Navigation Links
Researchers bring new meaning to the term 'computer bug'
Date:5/19/2008

US researchers have created living computers by genetically altering bacteria. The findings of the research, published in BioMed Centrals open access Journal of Biological Engineering, demonstrate that computing in living cells is feasible, opening the door to a number of applications including data storage and as a tool for manipulating genes for genetic engineering.

A research team from the biology and the mathematics departments of Davidson College, North Carolina and Missouri Western State University, Missouri, USA added genes to Escherichia coli bacteria, creating bacterial computers able to solve a classic mathematical puzzle, known as the burnt pancake problem.

The burnt pancake problem involves a stack of pancakes of different sizes, each of which has a golden and a burnt side. The aim is to sort the stack so the largest pancake is on the bottom and all pancakes are golden side up. Each flip reverses the order and the orientation (i.e. which side of the pancake is facing up) of one or several consecutive pancakes. The aim is to stack them properly in the fewest number of flips.

In this experiment, the researchers used fragments of DNA as the pancakes. They added genes from a different type of bacterium to enable the E. coli to flip the DNA pancakes. They also included a gene that made the bacteria resistant to an antibiotic, but only when the DNA fragments had been flipped into the correct order. The time required to reach the mathematical solution in the bugs reflects the minimum number of flips needed to solve the burnt pancake problem.

The system offers several potential advantages over conventional computers says lead researcher, Karmella Haynes. A single flask can hold billions of bacteria, each of which could potentially contain several copies of the DNA used for computing. These bacterial computers could act in parallel with each other, meaning that solutions could potentially be reached quicker than with conventional computers, using less space and at a lower cost. In addition to parallelism, bacterial computing also has the potential to utilize repair mechanisms and, of course, can evolve after repeated use.


'/>"/>

Contact: Charlotte Webber
charlotte.webber@biomedcentral.com
44-020-763-19980
BioMed Central
Source:Eurekalert

Related biology technology :

1. By adding graphene, researchers create superior polymer
2. Researchers Document Rapid, Dramatic Reverse Evolution in the Threespine Stickleback Fish
3. Glowing zebrafish help researchers track role of sugars in the cell
4. Researchers develop method for transmitting medical images via cell phones
5. Researchers create the first thermal nanomotor in the world
6. U-Md. Researchers Report Advance in Biological Microfactories for Drug Research
7. Boston College, MIT researchers achieve dramatic increase in thermoelectric efficiency
8. Iowa State researchers developing system to efficiently convert biomass to ethanol
9. Researchers engineer new polymers to change their stiffness and strength when exposed to liquids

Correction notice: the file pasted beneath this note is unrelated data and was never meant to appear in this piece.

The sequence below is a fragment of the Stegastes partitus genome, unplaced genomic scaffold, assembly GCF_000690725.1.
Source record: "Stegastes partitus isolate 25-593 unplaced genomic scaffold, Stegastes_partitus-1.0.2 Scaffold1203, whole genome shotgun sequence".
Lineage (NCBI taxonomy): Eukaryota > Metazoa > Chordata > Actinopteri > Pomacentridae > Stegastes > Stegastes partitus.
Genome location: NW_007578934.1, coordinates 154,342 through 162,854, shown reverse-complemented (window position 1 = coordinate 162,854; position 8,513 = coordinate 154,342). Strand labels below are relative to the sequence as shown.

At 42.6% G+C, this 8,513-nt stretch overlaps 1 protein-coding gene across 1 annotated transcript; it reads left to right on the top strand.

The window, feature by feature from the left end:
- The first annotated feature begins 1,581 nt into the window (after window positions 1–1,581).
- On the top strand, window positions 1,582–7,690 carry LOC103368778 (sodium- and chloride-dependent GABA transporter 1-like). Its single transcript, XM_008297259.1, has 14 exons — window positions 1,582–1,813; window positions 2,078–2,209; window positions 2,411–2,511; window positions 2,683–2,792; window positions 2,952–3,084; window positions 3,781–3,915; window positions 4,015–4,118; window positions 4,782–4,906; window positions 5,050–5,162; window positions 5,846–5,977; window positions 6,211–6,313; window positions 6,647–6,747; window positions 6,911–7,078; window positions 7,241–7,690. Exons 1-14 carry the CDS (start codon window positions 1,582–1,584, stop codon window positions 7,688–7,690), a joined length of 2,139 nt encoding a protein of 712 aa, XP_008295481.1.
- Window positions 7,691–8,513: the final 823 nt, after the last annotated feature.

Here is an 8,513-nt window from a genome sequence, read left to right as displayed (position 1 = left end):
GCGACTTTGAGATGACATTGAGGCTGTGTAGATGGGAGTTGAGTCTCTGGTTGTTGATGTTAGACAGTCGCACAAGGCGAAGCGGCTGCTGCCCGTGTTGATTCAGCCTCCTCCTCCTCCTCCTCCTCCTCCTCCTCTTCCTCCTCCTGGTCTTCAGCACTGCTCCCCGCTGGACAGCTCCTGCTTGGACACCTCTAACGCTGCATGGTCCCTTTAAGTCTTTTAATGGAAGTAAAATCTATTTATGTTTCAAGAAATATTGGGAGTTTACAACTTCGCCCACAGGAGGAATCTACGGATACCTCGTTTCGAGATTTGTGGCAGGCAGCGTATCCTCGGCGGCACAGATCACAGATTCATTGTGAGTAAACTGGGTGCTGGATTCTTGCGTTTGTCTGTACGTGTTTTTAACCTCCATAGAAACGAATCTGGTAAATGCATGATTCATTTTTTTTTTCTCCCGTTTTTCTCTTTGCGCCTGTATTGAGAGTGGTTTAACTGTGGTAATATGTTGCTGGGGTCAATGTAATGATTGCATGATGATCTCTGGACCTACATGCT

10. Sigma-Aldrich Announces New Prestige Antibodies(TM) Line for Proteomics and Cell Biology Researchers
11. Stanford researchers hear the sound of quantum drums
Post Your Comments:
*Name:
*Comment:
*Email:
(Date:7/25/2017)... ... July 25, 2017 , ... ... and improve efficiency of livestock farming while reducing the use of antibiotics and ... intellectual property from Cornell University. , These new proprietary technologies expand the ...
(Date:7/20/2017)... ... 2017 , ... The Arnold and Mabel Beckman Foundation has ... Engineering and Computer Science at the Massachusetts Institute of Technology, as its ... individual who has made and is continuing to make significant transformative breakthroughs in ...
(Date:7/20/2017)... ... July 20, 2017 , ... Corista, a leader ... artificial intelligence Tuesday, July 25, during the Association of Pathology Chairs’ Jubilee Meeting ... , Baras, Associate Director of Pathology Informatics, will present “The Digital Pathology ...
(Date:7/18/2017)... ... 18, 2017 , ... Sourcing custom glass or quartz parts can be a ... to properly execute your job can take many hours of emails, phone calls and ... designed to showcase the company’s capabilities and core custom categories, and enables you to ...
Breaking Biology Technology:
(Date:4/19/2017)... 2017 The global military biometrics ... marked by the presence of several large global players. ... five major players - 3M Cogent, NEC Corporation, M2SYS ... nearly 61% of the global military biometric market in ... global military biometrics market boast global presence, which has ...
(Date:4/13/2017)... According to a new market research report "Consumer IAM Market by ... Service, Authentication Type, Deployment Mode, Vertical, and Region - Global Forecast to ... USD 14.30 Billion in 2017 to USD 31.75 Billion by 2022, at ... ... MarketsandMarkets Logo ...
(Date:4/11/2017)... -- NXT-ID, Inc. (NASDAQ:   NXTD ) ("NXT-ID" ... of independent Directors Mr. Robin D. Richards and ... furthering the company,s corporate governance and expertise. ... Gino Pereira , Chief Executive Officer ... guidance and benefiting from their considerable expertise as we move ...
Breaking Biology News(10 mins):